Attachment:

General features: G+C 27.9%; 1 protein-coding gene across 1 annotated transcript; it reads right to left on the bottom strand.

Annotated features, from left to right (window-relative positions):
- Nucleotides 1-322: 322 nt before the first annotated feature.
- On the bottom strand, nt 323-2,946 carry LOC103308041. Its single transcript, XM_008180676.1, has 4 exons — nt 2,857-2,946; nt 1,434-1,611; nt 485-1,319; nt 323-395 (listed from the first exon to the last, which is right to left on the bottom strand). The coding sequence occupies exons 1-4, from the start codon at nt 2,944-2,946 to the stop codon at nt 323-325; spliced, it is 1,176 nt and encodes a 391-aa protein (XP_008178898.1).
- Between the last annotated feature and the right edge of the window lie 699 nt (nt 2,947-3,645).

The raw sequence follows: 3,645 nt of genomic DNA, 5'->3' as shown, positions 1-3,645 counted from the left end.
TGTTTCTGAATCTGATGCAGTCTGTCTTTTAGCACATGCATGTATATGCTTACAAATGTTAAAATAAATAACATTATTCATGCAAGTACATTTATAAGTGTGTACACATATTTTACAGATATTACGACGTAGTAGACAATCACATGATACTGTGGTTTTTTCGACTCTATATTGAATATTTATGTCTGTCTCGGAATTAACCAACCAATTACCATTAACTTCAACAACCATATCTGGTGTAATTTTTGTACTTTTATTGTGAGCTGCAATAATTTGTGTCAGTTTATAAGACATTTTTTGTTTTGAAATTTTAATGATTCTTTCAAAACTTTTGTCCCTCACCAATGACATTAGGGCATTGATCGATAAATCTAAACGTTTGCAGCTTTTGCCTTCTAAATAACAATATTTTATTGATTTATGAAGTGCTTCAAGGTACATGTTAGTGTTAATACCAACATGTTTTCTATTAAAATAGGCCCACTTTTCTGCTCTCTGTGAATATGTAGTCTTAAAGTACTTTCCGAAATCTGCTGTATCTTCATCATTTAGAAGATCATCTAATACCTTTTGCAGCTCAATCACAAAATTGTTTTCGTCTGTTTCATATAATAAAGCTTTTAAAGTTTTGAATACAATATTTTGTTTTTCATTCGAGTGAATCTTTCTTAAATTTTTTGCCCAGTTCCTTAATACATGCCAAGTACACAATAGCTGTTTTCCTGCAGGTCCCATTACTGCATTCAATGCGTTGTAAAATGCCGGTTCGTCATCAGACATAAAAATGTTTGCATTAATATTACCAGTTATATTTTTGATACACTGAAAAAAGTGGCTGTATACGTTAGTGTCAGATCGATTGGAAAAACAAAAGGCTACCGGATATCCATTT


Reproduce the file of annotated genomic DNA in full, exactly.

General features: G+C 27.9%; 1 protein-coding gene across 1 annotated transcript; it reads right to left on the bottom strand.

Annotated features, from left to right (window-relative positions):
- Nucleotides 1-322: 322 nt before the first annotated feature.
- On the bottom strand, nt 323-2,946 carry LOC103308041. Its single transcript, XM_008180676.1, has 4 exons — nt 2,857-2,946; nt 1,434-1,611; nt 485-1,319; nt 323-395 (listed from the first exon to the last, which is right to left on the bottom strand). The coding sequence occupies exons 1-4, from the start codon at nt 2,944-2,946 to the stop codon at nt 323-325; spliced, it is 1,176 nt and encodes a 391-aa protein (XP_008178898.1).
- Between the last annotated feature and the right edge of the window lie 699 nt (nt 2,947-3,645).

The raw sequence follows: 3,645 nt of genomic DNA, 5'->3' as shown, positions 1-3,645 counted from the left end.
TGTTTCTGAATCTGATGCAGTCTGTCTTTTAGCACATGCATGTATATGCTTACAAATGTTAAAATAAATAACATTATTCATGCAAGTACATTTATAAGTGTGTACACATATTTTACAGATATTACGACGTAGTAGACAATCACATGATACTGTGGTTTTTTCGACTCTATATTGAATATTTATGTCTGTCTCGGAATTAACCAACCAATTACCATTAACTTCAACAACCATATCTGGTGTAATTTTTGTACTTTTATTGTGAGCTGCAATAATTTGTGTCAGTTTATAAGACATTTTTTGTTTTGAAATTTTAATGATTCTTTCAAAACTTTTGTCCCTCACCAATGACATTAGGGCATTGATCGATAAATCTAAACGTTTGCAGCTTTTGCCTTCTAAATAACAATATTTTATTGATTTATGAAGTGCTTCAAGGTACATGTTAGTGTTAATACCAACATGTTTTCTATTAAAATAGGCCCACTTTTCTGCTCTCTGTGAATATGTAGTCTTAAAGTACTTTCCGAAATCTGCTGTATCTTCATCATTTAGAAGATCATCTAATACCTTTTGCAGCTCAATCACAAAATTGTTTTCGTCTGTTTCATATAATAAAGCTTTTAAAGTTTTGAATACAATATTTTGTTTTTCATTCGAGTGAATCTTTCTTAAATTTTTTGCCCAGTTCCTTAATACATGCCAAGTACACAATAGCTGTTTTCCTGCAGGTCCCATTACTGCATTCAATGCGTTGTAAAATGCCGGTTCGTCATCAGACATAAAAATGTTTGCATTAATATTACCAGTTATATTTTTGATACACTGAAAAAAGTGGCTGTATACGTTAGTGTCAGATCGATTGGAAAAACAAAAGGCTACCGGATATCCATTT